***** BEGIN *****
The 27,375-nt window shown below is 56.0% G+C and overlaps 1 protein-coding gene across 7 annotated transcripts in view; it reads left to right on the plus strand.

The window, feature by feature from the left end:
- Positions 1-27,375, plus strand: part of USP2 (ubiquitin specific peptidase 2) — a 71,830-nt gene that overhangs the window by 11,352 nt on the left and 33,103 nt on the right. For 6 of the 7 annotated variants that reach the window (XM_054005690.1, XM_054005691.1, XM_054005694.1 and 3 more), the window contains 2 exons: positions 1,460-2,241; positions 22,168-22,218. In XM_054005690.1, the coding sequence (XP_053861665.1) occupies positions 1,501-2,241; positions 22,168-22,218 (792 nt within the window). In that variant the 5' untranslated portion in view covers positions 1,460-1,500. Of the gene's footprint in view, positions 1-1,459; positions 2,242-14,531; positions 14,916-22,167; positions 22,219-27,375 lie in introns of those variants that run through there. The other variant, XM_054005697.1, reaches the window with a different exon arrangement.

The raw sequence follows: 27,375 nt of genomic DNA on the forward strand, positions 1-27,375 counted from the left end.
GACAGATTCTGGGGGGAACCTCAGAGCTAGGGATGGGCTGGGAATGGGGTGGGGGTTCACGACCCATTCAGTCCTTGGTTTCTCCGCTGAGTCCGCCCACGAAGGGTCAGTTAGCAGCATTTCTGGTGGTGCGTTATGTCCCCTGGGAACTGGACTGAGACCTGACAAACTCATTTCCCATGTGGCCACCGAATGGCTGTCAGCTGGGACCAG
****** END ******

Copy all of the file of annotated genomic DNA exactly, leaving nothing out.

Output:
The 27,375-nt window shown below is 56.0% G+C and overlaps 1 protein-coding gene across 7 annotated transcripts in view; it reads left to right on the plus strand.

The window, feature by feature from the left end:
- Positions 1-27,375, plus strand: part of USP2 (ubiquitin specific peptidase 2) — a 71,830-nt gene that overhangs the window by 11,352 nt on the left and 33,103 nt on the right. For 6 of the 7 annotated variants that reach the window (XM_054005690.1, XM_054005691.1, XM_054005694.1 and 3 more), the window contains 2 exons: positions 1,460-2,241; positions 22,168-22,218. In XM_054005690.1, the coding sequence (XP_053861665.1) occupies positions 1,501-2,241; positions 22,168-22,218 (792 nt within the window). In that variant the 5' untranslated portion in view covers positions 1,460-1,500. Of the gene's footprint in view, positions 1-1,459; positions 2,242-14,531; positions 14,916-22,167; positions 22,219-27,375 lie in introns of those variants that run through there. The other variant, XM_054005697.1, reaches the window with a different exon arrangement.

The raw sequence follows: 27,375 nt of genomic DNA on the forward strand, positions 1-27,375 counted from the left end.
GACAGATTCTGGGGGGAACCTCAGAGCTAGGGATGGGCTGGGAATGGGGTGGGGGTTCACGACCCATTCAGTCCTTGGTTTCTCCGCTGAGTCCGCCCACGAAGGGTCAGTTAGCAGCATTTCTGGTGGTGCGTTATGTCCCCTGGGAACTGGACTGAGACCTGACAAACTCATTTCCCATGTGGCCACCGAATGGCTGTCAGCTGGGACCAG